When the Covid-19 pandemic hit, Florida resident Ross Thompson was working out of the Mexico City office of HRI, a company he manages that offers response services for international kidnap-for-ransom victims.
"You don't want to get Covid in a place like Mexico City," he said.
So Thompson set about looking for a service that would guarantee to get him out of Mexico if he contracted the virus. But he couldn't find one.
Now, his new company, a membership service called Covac Global, seeks to fill that niche. Covac Global bills itself as the first fully indemnified Covid-19 air transport service for U.S.-based leisure and business travelers. For $999 annually, members are covered for up to 30 days of international travel (there are 60- and 90-day options, as well).
If they contract Covid-19 while abroad, Covac Global says it will provide private air transport to their home U.S. airport at no extra cost. The service is available even for those who have a mild case of the virus and who won't require hospitalization upon arrival. All that is required, Thompson said, is a positive Covid-19 test.
"We want to be able to get this in the hands of every travel agent in the country, not only so they can help their clients feel comfortable, but to help the travel business recover," Thompson said. "People are not going to travel should they feel they're going to be in a bad situation if they get Covid-19 on their trip."
The company will pay advisors commission of 20% on new memberships and 10% on renewals.
Thompson launched Covac Global after more than a dozen years working in crisis response, intelligence and security. His team is also heavy on special operations and security expertise. One advisor and board member is Robert Saale, who from 2017 to 2019 headed the U.S. government's Hostage Recovery Fusion Cell, which coordinates recovery efforts for hostages held abroad.
Thompson emphasizes the evacuations are not luxury experiences. The aircraft are equipped for medical evacuation and are owned by air ambulance companies or charter companies that have medical authorizations. In most parts of the world, he said, evacuations will typically take place within a day, though it can take longer, especially in countries where making arrangements is challenging, such as China or Iran.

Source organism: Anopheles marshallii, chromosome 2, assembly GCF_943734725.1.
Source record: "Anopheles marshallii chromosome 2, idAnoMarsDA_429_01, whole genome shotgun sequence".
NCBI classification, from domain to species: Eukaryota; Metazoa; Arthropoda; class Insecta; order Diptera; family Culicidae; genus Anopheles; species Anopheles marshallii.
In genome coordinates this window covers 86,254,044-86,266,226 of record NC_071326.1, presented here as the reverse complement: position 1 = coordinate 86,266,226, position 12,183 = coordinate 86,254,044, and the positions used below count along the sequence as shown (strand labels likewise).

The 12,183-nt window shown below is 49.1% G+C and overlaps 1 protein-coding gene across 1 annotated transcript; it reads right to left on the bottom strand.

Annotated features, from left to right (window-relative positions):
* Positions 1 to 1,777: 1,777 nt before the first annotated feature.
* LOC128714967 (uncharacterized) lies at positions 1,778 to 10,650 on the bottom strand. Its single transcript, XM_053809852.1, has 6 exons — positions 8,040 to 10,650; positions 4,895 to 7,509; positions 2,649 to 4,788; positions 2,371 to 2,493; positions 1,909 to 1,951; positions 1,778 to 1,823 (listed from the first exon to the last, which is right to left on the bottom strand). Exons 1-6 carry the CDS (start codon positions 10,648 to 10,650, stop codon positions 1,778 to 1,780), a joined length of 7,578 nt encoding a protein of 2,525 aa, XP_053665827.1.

Thompson explained that what enables Covac Global to fill its market niche is that it alone is indemnified to fly Covid-19 patients, even in nonemergency situations. The company will cover travel expenses up to $250,000. At market rates, a medevac from Europe to the East Coast, he said, could cost $120,000, and a flight from Asia to the West Coast could cost $200,000.
Covac Global, though, is protected against such costs by its reinsurance partner, the London-based Lloyd's broker C J Coleman.
Unlike Covac, more traditional air medical transport membership services provide medevacs for all manner of emergencies. But policies can be restrictive when it comes to transporting Covid-19 patients. The provider Medjet, for example, says on its website that it cannot transport a member who is actively infected with the virus.
Bill McIntyre, spokesman for the membership service Global Rescue, said that company has no such blanket policy in place. But quarantine requirements and other governmental regulations make the movement of Covid-19 patients complicated.
"The bottom line is that if someone contracts Covid-19 outside of the United States, then evacuation home, if you are infected and contagious, will be extremely unlikely and difficult, if not impossible," he said.
Though both Thompson and the Covac website say that a positive Covid-19 is all that is needed to qualify for transport back to the U.S., the company's membership agreement also states that members, "must exhibit a set of symptoms consistent with the published CDC list of Covid-19 symptoms."
The Covac Global membership agreement includes exclusion clauses freeing the company from the obligation to provide transport to Covid-19 patients in certain situations, including from countries that have closed air space or that have a stay-at-home order in place.
Thompson, though, said that countries are agreeable to facilitating the removal of Covid-infected foreign nationals. Encountering a situation where that isn't possible is, "highly unlikely," he added.
In addition, Covac Global does exclude one major travel segment: Anyone whose trip includes a cruise isn't eligible for the transport service.
"Cruises have proven that they are really just high-risk environments for contracting this. So it was a risk decision to leave them off for the time being," Thompson said.
This report was updated Sept. 15 to clarify language in the Covac agreement and make minor editing changes.